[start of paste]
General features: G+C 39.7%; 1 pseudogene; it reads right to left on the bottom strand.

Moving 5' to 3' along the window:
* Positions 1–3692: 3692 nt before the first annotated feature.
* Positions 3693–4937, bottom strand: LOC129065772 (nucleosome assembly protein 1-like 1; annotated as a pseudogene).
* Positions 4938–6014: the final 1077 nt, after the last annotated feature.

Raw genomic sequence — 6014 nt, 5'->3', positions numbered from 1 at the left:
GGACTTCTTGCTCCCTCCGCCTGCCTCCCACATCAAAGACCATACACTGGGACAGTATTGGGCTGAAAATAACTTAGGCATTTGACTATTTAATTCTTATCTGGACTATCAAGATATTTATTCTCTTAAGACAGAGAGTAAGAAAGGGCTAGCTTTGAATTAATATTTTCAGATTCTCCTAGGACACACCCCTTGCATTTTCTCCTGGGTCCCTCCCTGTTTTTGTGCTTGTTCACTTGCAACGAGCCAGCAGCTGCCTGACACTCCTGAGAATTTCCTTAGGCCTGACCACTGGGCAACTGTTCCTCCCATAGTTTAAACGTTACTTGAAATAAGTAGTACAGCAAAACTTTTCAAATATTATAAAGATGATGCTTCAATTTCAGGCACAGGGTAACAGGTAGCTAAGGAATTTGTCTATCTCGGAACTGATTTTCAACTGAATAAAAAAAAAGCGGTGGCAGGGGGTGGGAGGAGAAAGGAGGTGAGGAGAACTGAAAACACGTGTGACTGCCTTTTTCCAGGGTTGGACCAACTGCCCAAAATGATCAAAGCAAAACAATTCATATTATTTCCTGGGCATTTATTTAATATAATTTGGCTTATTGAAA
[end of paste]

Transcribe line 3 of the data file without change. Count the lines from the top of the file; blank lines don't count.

* Positions 1–3692: 3692 nt before the first annotated feature.